In thirteen days we will make a 1200 mile journey to Portland, Oregon, and the Stumptown Cluster, Portland Kennel Club dog shows. We will meet our Cairn Terrier friend who has been showing our young male, Danny, and Danny’s breeder, and some of her friends, and some of their friends. There will be over three hundred combined years of dog knowledge in this group. We are all converging on Portland to evaluate our lease litter. This is our first litter since 2002 when we had our single puppy. He is still in his loving home and we see him and his mom every month or so for grooming. But these puppies are seven in number. They are loud, and devilish and robust. They awaken at 5:30 every morning demanding to be fed and let out into their play area. They are proper Kerry Blue puppies and have driven Lynn, our friend who as raised them so far, nuts. She will be glad to be rid of them, she says, but I suspect she has enjoyed her time with them, too.
The excitement is building at our house. Like adoptive human parents readying their home for a new baby, we are getting ours ready for the onslaught of these puppies. It has seemed strange to be the breeders technically, but have done no work with the puppies so far. We have so many hopes and dreams tied up in these seven little souls that we know nothing about. They are all promised to homes who have waited for a Kerry puppy for some time, but these prospective buyers know nothing more about this litter than we do. We can’t wait to see them and look into their little faces and hold them close. Surely their breath will still have retained that sweet smell every breeder knows to be the best in the whole world: puppy breath! If somebody could put that scent in an air freshner everyone who has ever breathed in that essence of what a puppy is would surely buy it. Better than new car smell, better than bacon on the stove in winter, much better than the chocolate chip cookies at an open house.
We will arrive a 1/2 day early to bathe the little beasties and give them a trim to make them look their best. In the process we will get our first look at them without the influence of our friends. We will check for all the myriad things you look at when evaluating a litter. Are their proportions good, are the heads long or short, how is the tail set, the bite and the shoulder layback. We will be exceptionally critical. Lacking a crystal ball to see if our judgements will be close to accurate when the pups become dogs, we only have the years of experience and an eye for the intangibles that help us discern the show prospects from those destined to fulfill someone’s dreams elsewhere. Not least of all we will try to determine the temperament of each one. Who will be the best fit with each buyer. Lynn will be the most help in this. She has seen them since they struggled free from their soft, warm womb. She has been a witness to the puppy wars they have daily, and she has seen them in their most tender moments: When they pile on top of one another for a nap. Since we have homes for four show puppies, we hope we don’t have to make the sad calls to the potential buyers telling them there are no puppies good enough for them in the litter. Lynn assures us this won’t be the case, but she may be biased after all.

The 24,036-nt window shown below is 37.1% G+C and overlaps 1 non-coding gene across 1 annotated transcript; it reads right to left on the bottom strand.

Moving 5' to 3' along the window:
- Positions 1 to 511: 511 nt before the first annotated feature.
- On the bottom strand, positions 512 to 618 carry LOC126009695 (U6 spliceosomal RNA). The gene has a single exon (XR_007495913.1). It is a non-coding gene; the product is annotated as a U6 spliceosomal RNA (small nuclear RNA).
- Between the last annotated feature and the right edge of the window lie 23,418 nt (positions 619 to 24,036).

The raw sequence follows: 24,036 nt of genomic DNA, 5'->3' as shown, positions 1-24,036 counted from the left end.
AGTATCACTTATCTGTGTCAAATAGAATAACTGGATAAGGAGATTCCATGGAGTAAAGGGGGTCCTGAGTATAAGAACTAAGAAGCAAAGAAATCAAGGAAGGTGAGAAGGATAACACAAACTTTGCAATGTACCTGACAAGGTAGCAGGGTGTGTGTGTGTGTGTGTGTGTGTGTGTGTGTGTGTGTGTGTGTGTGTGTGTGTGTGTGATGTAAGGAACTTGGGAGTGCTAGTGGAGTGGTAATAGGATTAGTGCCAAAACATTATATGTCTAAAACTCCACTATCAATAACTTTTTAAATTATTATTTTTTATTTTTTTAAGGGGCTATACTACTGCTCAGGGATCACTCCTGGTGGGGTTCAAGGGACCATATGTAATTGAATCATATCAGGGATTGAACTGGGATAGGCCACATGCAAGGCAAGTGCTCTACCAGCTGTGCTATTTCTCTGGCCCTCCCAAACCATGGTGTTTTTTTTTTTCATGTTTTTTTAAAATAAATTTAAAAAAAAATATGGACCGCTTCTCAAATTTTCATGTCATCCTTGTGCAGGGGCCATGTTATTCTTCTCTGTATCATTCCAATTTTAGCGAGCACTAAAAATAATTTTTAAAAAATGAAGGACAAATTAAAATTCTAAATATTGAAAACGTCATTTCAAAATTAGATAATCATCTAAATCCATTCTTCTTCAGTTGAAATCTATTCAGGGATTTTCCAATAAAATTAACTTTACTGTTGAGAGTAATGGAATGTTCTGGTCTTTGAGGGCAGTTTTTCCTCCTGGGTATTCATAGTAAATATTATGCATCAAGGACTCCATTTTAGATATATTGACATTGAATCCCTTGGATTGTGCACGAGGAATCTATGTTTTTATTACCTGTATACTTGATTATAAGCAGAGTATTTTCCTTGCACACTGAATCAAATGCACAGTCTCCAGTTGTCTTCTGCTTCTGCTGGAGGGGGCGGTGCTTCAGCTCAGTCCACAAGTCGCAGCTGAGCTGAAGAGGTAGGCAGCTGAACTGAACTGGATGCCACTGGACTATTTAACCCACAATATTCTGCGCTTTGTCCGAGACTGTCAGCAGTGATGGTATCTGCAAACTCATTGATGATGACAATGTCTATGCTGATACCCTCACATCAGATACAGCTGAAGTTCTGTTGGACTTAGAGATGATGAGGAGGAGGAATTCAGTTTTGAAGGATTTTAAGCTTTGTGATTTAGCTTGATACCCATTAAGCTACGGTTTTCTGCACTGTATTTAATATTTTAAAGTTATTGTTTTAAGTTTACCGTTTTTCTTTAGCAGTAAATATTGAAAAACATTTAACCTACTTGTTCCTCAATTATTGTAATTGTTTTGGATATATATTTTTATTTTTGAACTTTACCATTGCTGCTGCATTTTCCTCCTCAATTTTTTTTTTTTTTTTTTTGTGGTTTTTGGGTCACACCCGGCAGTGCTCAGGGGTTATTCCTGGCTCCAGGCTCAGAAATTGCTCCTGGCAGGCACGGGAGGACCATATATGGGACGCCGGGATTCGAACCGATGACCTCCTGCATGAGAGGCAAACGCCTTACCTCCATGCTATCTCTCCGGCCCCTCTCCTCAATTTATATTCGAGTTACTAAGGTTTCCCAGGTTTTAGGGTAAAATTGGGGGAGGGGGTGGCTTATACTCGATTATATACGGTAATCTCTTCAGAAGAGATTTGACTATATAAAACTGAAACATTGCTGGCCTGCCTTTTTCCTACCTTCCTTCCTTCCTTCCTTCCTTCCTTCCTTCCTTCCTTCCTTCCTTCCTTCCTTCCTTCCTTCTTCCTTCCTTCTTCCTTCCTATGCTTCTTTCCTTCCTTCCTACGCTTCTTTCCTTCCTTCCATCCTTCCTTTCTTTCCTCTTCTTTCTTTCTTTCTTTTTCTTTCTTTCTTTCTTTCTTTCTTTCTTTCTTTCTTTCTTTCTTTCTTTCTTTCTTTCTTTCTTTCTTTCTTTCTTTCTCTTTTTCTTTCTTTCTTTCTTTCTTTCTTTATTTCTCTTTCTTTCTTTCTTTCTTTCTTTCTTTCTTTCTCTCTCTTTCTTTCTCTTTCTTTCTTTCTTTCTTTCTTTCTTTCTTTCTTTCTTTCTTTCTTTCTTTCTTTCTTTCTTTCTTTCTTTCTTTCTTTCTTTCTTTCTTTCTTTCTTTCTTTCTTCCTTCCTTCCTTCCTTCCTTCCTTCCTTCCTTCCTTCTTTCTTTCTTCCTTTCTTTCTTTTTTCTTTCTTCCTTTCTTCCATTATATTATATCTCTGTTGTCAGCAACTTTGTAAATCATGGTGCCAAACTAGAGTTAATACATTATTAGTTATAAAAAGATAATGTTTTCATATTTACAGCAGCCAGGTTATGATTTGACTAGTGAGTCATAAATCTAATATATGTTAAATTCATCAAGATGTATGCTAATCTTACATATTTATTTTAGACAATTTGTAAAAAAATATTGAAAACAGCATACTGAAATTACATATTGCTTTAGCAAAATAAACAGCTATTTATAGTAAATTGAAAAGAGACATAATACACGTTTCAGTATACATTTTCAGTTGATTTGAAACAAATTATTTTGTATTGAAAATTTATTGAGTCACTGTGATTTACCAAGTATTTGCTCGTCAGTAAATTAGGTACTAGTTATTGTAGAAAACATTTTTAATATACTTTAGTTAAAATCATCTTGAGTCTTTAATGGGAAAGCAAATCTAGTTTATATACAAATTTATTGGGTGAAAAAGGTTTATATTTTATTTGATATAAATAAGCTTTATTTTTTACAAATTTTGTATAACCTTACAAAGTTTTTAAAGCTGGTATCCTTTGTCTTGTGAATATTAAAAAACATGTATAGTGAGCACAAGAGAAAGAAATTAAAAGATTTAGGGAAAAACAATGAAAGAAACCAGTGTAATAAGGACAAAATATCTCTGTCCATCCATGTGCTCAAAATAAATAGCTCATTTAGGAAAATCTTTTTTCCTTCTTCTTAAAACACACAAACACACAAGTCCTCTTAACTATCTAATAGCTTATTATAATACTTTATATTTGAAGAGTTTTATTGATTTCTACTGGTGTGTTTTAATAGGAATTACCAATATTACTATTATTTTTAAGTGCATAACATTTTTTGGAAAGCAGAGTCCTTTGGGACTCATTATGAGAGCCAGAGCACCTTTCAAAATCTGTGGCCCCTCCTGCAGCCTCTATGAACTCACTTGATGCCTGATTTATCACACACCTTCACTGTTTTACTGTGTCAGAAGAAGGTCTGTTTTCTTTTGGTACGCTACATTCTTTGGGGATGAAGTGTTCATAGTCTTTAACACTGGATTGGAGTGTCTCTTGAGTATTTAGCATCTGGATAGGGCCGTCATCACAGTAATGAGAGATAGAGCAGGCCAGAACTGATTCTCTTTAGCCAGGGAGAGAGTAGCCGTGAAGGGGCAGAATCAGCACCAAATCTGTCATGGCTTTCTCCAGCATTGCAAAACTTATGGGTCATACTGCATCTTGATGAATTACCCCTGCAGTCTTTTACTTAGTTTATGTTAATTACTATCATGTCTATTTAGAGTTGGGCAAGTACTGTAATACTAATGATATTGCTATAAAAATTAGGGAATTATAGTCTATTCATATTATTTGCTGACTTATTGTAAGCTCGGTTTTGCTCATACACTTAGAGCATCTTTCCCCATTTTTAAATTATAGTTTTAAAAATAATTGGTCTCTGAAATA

By the time everyone sees them they will look like a Sunday School class. All dressed up and promising to stay clean for the day. By the end of the day, they will be tired and inevitably dirty. We know they will have charmed the hearts of all of us. The years of seeing and evaluating puppies never makes anyone jaded. It is never just another litter, another puppy. All of us who will be in Portland on these days will remember what they felt when they saw their last litter. How you are confident in your breeding choices, but hope your trusted friends see the wisdom in what you’ve done. So much can go right and so much can go wrong with young dogs.
Making this trip I am reminded of the early the settlers that travelled the Oregon Trail from the east looking for a better life and adventure. We make our trip 100 years later to search our litter for a better dog. One girl who will help us go forward with our line. And other girls for two people to add to their lines and go forward, too. One girl will be a family’s treasured companion. Treated to all the best one dog can have. The little boy who will make the return trip with us will go to be a pal and partner in crime to a spirited man who lives in the city. We are happy with the puppy people who will now become a part of our lives for possibly fifteen years or so. Friendships will be strengthened and new ones forged.
Beyond the show ring success we dream of for some of this litter, our most fervent hopes are that each new pup will provide more happiness than sorrow for their new owners.